High Peaks Wilderness Area - Unit Management Plan
The High Peaks Wilderness Complex (HPWC) is comprised of three distinct, but interrelated units: (1) the Ampersand Primitive Area, (2) the High Peaks Wilderness, and (3) the Johns Brook Primitive Corridor. Although not identified as a separate unit by the APSLMP, the Adirondack Canoe Route coincides with the western boundary of the complex and therefore must be considered.
The High Peaks Wilderness is the best known wilderness of the Adirondacks; it is the state's largest wilderness and receives the most visitation. While its topography varies considerably, the area is predominantly high mountain country, containing many of New York's highest peaks. The primary attraction is Mount Marcy, the state's highest peak at an elevation of 5,344 feet. The climbing of Mount Marcy is an "absolute must" for many hikers. It is truly New York's Mecca for those interested in mountain climbing. The pilgrimage to the summit is not an easy one, requiring a minimum round trip hike of fifteen miles. In addition, a range trail from Keene Valley to the summit of Mt. Haystack is considered one of the most rugged and the most scenic in New York State. The trail crosses seven mountaintops with elevations above 4,000 feet. The eastern portion of the wilderness is heavily used by recreationists. Western segments of the wilderness are more remote, receive substantially less use, and offer some of the best opportunities for solitude in the northeast. The Ampersand Primitive Area and the Johns Brook Primitive Corridor are relatively small sections of state land affording access to private lands enclosed by the High Peaks Wilderness.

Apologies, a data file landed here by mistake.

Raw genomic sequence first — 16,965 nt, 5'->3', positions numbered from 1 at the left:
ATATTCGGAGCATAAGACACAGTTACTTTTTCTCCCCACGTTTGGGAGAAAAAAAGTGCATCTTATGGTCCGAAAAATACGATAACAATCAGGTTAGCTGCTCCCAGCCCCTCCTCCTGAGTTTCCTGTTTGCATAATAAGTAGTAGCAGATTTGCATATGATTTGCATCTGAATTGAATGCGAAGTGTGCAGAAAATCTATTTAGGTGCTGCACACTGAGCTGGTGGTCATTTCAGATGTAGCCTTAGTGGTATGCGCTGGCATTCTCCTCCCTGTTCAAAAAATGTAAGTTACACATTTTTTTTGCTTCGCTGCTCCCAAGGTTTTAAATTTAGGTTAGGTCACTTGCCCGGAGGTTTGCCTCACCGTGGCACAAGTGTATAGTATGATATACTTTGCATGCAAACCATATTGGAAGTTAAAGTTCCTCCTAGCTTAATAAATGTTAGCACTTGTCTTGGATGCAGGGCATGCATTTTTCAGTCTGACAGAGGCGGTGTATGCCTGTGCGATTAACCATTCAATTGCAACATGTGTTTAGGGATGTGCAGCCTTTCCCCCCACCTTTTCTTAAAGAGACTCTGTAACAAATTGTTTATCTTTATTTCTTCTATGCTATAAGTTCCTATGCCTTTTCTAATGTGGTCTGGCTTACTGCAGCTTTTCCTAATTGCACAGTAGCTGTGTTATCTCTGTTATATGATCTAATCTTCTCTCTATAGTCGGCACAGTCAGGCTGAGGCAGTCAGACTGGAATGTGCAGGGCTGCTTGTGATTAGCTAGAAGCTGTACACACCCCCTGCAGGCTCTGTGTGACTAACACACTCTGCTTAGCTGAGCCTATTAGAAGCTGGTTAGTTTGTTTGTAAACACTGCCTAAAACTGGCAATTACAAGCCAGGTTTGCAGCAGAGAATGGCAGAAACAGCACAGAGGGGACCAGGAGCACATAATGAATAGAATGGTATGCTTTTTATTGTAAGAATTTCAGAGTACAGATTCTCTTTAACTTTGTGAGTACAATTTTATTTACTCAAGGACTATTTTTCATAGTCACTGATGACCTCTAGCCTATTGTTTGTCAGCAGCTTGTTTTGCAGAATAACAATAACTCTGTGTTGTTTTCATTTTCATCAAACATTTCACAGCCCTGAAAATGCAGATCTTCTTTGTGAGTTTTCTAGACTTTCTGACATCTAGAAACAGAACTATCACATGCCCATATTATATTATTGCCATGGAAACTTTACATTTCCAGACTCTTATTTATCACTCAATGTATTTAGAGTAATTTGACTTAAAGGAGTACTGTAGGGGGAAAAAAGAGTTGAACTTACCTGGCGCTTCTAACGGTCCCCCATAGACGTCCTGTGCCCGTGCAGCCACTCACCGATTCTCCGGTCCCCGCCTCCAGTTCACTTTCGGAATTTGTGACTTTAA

A Unit Management Plan for the High Peaks Wilderness was completed in June 1999. If you have comments or questions about the UMP, please email us at firstname.lastname@example.org.